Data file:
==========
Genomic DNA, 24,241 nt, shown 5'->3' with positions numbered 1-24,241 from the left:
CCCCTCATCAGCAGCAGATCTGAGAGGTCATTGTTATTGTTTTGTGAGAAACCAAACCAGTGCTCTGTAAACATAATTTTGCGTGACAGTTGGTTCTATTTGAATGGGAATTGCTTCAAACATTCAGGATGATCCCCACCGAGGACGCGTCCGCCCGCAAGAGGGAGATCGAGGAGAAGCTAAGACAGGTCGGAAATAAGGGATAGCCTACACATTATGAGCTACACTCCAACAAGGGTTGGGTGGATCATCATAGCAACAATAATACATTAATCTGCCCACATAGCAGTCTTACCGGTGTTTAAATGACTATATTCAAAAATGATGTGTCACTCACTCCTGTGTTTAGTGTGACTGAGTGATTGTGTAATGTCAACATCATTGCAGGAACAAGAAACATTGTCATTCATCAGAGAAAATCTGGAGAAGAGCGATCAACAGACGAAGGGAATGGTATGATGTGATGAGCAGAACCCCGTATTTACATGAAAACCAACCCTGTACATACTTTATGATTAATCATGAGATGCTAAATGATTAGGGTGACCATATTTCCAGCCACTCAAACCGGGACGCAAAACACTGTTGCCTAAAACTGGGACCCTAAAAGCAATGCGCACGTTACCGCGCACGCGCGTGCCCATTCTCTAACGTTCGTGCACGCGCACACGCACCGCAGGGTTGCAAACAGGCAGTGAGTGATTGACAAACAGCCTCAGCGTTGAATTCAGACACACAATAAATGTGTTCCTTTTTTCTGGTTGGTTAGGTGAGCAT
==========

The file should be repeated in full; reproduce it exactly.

Genomic DNA, 24,241 nt, shown 5'->3' with positions numbered 1-24,241 from the left:
CCCCTCATCAGCAGCAGATCTGAGAGGTCATTGTTATTGTTTTGTGAGAAACCAAACCAGTGCTCTGTAAACATAATTTTGCGTGACAGTTGGTTCTATTTGAATGGGAATTGCTTCAAACATTCAGGATGATCCCCACCGAGGACGCGTCCGCCCGCAAGAGGGAGATCGAGGAGAAGCTAAGACAGGTCGGAAATAAGGGATAGCCTACACATTATGAGCTACACTCCAACAAGGGTTGGGTGGATCATCATAGCAACAATAATACATTAATCTGCCCACATAGCAGTCTTACCGGTGTTTAAATGACTATATTCAAAAATGATGTGTCACTCACTCCTGTGTTTAGTGTGACTGAGTGATTGTGTAATGTCAACATCATTGCAGGAACAAGAAACATTGTCATTCATCAGAGAAAATCTGGAGAAGAGCGATCAACAGACGAAGGGAATGGTATGATGTGATGAGCAGAACCCCGTATTTACATGAAAACCAACCCTGTACATACTTTATGATTAATCATGAGATGCTAAATGATTAGGGTGACCATATTTCCAGCCACTCAAACCGGGACGCAAAACACTGTTGCCTAAAACTGGGACCCTAAAAGCAATGCGCACGTTACCGCGCACGCGCGTGCCCATTCTCTAACGTTCGTGCACGCGCACACGCACCGCAGGGTTGCAAACAGGCAGTGAGTGATTGACAAACAGCCTCAGCGTTGAATTCAGACACACAATAAATGTGTTCCTTTTTTCTGGTTGGTTAGGTGAGCAT